School-Specific Unionization is More Effective and Democratic

Brief Overview

  • No precedent for grouping all graduate students together under one union
  • Other unions typically only include TAs or a few small departments
  • A smaller, more specific bargaining group would decrease contract negotiation times
  • It is much easier to “opt-in” than to “opt-out”. If unionization shows that it is beneficial, other schools can always join later

In-Depth Overview

At the end of the day, we support the programs that believe that a union can serve their interests. However, we strongly feel that the collective bargaining unit proposed by GET-UP should only include schools and/or programs where a majority of students have indicated that they want to unionize. Yale’s micro-union model clearly demostrates that a department-by-department vote is feasible and respects the wishes of other programs that do not want unionization.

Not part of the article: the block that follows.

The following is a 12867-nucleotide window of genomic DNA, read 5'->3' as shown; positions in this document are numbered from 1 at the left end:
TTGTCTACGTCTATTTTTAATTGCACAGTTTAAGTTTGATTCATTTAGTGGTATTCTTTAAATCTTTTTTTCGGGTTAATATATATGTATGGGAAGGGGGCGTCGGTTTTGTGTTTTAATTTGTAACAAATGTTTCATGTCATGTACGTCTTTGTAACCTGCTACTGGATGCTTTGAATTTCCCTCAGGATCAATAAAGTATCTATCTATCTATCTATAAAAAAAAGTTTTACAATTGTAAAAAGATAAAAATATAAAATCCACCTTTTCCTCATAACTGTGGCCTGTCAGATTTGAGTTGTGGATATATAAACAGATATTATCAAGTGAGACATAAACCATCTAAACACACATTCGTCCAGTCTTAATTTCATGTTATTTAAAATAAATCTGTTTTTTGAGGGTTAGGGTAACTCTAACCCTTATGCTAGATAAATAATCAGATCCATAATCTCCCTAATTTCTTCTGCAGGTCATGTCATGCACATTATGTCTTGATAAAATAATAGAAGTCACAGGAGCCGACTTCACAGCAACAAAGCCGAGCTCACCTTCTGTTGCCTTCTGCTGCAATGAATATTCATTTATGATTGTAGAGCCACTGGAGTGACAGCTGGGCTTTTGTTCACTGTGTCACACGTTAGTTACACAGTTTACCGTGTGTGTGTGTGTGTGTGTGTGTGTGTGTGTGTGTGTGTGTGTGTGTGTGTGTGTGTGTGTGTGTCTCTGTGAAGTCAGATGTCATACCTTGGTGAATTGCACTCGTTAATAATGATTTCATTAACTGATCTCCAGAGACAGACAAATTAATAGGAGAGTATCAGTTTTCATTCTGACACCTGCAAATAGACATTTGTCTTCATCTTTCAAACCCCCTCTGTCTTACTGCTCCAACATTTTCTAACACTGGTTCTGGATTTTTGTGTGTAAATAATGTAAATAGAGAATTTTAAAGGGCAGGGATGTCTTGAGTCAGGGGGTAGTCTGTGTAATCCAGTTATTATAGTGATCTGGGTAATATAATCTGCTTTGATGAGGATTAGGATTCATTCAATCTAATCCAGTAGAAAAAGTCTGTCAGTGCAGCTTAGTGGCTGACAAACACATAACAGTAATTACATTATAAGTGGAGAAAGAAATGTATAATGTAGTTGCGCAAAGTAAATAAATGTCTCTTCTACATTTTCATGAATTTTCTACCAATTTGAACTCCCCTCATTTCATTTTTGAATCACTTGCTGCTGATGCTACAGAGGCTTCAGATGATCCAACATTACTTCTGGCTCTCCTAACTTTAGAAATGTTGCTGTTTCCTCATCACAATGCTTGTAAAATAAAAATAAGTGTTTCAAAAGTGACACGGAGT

Furthermore, there is no precedent for a union to include all graduate students. NYU’s union only includes teaching assistants and explicitly excludes students in most science programs. As a result, there is no data on how unionization may affect doctoral programs in the sciences including enrollment, prestige, or productivity.

A bargaining unit that primarily includes students who support unionization is more likely to succeed in a union election and will likely hasten contract negotiations, which will only benefit those schools that want a union. Instead of trying to balance the disparate needs and concerns of twelve different schools and 3000+ students, the union could focus its efforts on schools where unionization could potentially help.

It is significantly easier to opt-in to a union than than opt-out after a union has formed. If unionization proves to be effective, schools that initially decided to remain autonomous might decide to unionize in the future. Regardless, each department and program should have the right to determine whether unionization is right for them.